1. Thou shalt not wait for perfect ANYTHING.
Yes, you should get started booking clients before you become AMAZING. And yes … do it before you have a perfect web site. Perfect portfolio. Perfect ANYTHING. Because I’m here to tell you that 10 years after starting my business, I STILL have lots to learn. And I still don’t feel like anything I do is anywhere near perfect. What if I had waited until it was? So just get started, and then …
2. Thou shalt constantly learn.
A year should NEVER go by without you growing and learning as both a photographer and an entrepreneur.
3. Thou shalt recognize that a photography business is a BUSINESS that will require you to, well, run a business.
You will be scheduling, ordering, writing, calling, invoicing, etc. As you grow your business, you may wish to delegate and hire out the business side of your business to an accountant, office manager, editor, PR specialist, etc. Or, you may prefer to do it yourself. Either way, you are NOT just a photographer. If you own a photography business, plan on running a business.
4. Thou shalt blog regularly.
Why? Firstly, so that people can find you online. Blogging is a powerful way to up your SEO so potential clients land on your page when searching for a photographer. Secondly, an up-to-date blog shows clients that you are currently working and what your personality is like. Portrait photography is the business of people. So anytime people get to know you as person, this is a good thing. And thirdly, free social media platforms are NOT within your control. A few years back, Facebook pulled the rug out from folks and made it a pay-to-play platform. It looks like instagram is headed in the same direction. The only platforms you can completely control are your own. Blogging is essentially free, easy, and a powerful way to connect with clients.
5. Thou shalt not overspend on equipment.
I spent the first three years of my business shooting with a Canon 40D and the kit lens that came with it. There were so many other cameras I wanted. And sooo many other lenses. But there was also web hosting to be bought, flyers to be printed, and business insurance. These things had to trump my desire for new gadgets. When the moments popped up when I really did need other equipment, I rented.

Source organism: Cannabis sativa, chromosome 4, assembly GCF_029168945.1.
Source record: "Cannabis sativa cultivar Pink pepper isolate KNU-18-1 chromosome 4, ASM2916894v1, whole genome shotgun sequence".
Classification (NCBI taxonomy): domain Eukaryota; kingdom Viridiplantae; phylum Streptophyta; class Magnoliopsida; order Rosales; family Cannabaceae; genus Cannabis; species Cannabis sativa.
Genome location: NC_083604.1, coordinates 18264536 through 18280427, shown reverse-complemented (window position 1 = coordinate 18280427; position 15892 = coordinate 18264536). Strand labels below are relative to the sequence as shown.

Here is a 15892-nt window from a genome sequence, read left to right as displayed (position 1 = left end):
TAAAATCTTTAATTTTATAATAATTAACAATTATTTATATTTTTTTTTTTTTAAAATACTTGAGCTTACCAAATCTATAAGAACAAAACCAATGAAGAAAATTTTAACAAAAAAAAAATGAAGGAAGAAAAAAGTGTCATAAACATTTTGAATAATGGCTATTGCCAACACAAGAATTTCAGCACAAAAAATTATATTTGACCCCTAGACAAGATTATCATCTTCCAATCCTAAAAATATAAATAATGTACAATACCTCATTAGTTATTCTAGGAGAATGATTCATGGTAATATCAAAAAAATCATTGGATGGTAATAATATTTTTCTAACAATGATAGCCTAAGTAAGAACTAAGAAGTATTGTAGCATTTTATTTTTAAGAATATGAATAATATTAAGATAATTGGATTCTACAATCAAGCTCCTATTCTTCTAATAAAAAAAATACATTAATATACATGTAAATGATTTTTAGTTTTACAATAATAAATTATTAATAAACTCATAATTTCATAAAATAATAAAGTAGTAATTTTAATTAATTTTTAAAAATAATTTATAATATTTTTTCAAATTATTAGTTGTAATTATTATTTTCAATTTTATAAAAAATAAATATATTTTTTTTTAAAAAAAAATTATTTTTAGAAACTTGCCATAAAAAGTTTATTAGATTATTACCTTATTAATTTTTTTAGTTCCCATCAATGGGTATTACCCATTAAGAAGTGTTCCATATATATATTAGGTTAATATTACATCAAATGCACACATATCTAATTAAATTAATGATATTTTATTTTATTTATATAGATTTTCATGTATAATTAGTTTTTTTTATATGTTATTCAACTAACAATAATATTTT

6. Thou shalt feed your creativity on a regular basis.
It’s awfully hard to blog or shoot or do any of the creative aspects of your business when your tank is on E. And it will get there quickly if you don’t regularly schedule time to fill up your creative energy pool. Visit your local library. Read a book. Wander in the woods. Do something that fills your soul up with happiness and wonder. I guarantee you that your next shoot will be a good one when you arrive on F.
7. Thou shalt charge in order to be profitable.
The biggest mistake any professional photographer can make is to price according to what the competition is charging. You aren’t the competition. If you want to stay in business, you have to charge the amount needed to cover your costs and taxes … and then what’s needed to make a profit.
8. Thou shalt develop a consistent style and display this on social media and your web site and blog.
This doesn’t mean you can’t grow and change as an artist. But when someone stumbles on an image and immediately knows that you shot it, that’s a sign that you’re doing a great job of being consistent. If you can do this, you will draw some people to you … people who LOVE your style. And you will push others away. These are the folks you don’t want to work with because you’ll never be able to make them happy. But the first group? The ones who are your biggest fans? They’ll save up to work with you. They’ll share your work on social media because they love you so much. They’re the ones you want. You’ll never develop those raving fans, however, without first developing — and showcasing — a consistent style.
9. Thou shalt be inspired by other photographers, but NOT copy them.
It really doesn’t matter what actions another photographer uses. It’s not important how they got “that” shot. What matters is how you can create work that springs from deep within your soul. That’s the work that will set you apart. There are a million photographers out there. And that’s ok. You STILL can be successful. You’ll up the odds of success dramatically, however, if you avoid the trend of fitting in and strive to be the best version possible of … you.
10. Thou shalt learn your equipment.
Commandment one says to get out there and start working before you ever become a perfect shooter. But don’t for one instant think that means you should coast along shooting on auto. Learn your camera. Practice with it every day until moving your settings in manual mode is literally second nature. Then learn your flash(es). Learn your off-camera lighting set ups (if you use them.) Learn photo editing. Get good. The less you think about your equipment on a shoot, the more focus you can give to your subjects. And quite honestly, in portrait photography, this is the way to be successful. Amazing portrait photographers know how to work with people — and connect with them — while putting them at ease. You’ll never be able to do that while fiddling with your equipment.
What are your thoughts? What commandments or rules do you live by as a portrait photographer? Please share below.
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